Ahmet Öğüt, Across the Slope, 2008, modified Fiat 131, constructed floor. Installation view, SALT Beyoğlu, Istanbul, 2011.

IN 1961, President Cemal Gürsel of Turkey commissioned engineers to design an automobile that could be produced entirely in that country. The first prototypes of the car, grandiloquently called the “Devrim” (“revolution”), were duly developed, and their unveiling scheduled to coincide with the annual Republic Day parade in Ankara. The day having arrived, the president climbed aboard one of the prototypes and joined the procession—but the car ran out of gas after about a hundred yards, as no one had remembered to fill the tank. The incident, which made the president and his car the laughingstock of the nation, forever ended all hopes of manufacturing the Devrim. But it did give rise to Ahmet Öğüt’s Devrim (Revolution), 2007, a wall drawing with an extended caption that relates the whole tragicomic episode.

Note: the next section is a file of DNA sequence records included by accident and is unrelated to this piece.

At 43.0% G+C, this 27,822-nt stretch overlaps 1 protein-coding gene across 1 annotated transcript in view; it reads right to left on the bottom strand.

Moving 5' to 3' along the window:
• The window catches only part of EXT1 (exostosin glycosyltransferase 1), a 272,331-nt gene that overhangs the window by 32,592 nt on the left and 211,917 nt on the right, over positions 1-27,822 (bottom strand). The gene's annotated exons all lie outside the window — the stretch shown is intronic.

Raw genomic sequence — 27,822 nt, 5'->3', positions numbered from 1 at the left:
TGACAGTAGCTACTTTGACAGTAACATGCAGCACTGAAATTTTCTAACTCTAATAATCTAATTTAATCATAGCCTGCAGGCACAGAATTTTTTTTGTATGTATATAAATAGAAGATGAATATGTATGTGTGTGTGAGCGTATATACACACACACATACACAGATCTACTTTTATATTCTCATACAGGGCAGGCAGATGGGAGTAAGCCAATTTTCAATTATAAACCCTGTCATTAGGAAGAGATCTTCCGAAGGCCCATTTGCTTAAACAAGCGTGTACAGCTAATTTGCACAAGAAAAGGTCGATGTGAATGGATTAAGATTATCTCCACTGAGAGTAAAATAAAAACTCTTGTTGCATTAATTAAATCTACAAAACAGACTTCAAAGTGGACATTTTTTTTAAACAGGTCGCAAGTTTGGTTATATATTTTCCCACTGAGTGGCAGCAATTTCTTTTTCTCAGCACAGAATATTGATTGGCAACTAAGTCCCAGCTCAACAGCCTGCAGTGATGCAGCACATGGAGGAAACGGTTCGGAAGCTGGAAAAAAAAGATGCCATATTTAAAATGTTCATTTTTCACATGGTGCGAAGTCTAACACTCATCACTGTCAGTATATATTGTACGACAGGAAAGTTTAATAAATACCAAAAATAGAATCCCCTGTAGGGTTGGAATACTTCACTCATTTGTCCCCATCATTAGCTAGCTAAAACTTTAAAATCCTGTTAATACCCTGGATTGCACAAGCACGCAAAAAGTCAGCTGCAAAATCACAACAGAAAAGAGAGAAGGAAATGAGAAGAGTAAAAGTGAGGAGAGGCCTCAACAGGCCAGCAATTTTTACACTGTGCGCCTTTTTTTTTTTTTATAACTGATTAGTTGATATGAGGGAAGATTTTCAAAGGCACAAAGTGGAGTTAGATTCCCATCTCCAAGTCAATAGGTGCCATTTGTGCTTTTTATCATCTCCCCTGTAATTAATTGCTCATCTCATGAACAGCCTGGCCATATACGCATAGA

I cite this work first not because it bears my own name but because it

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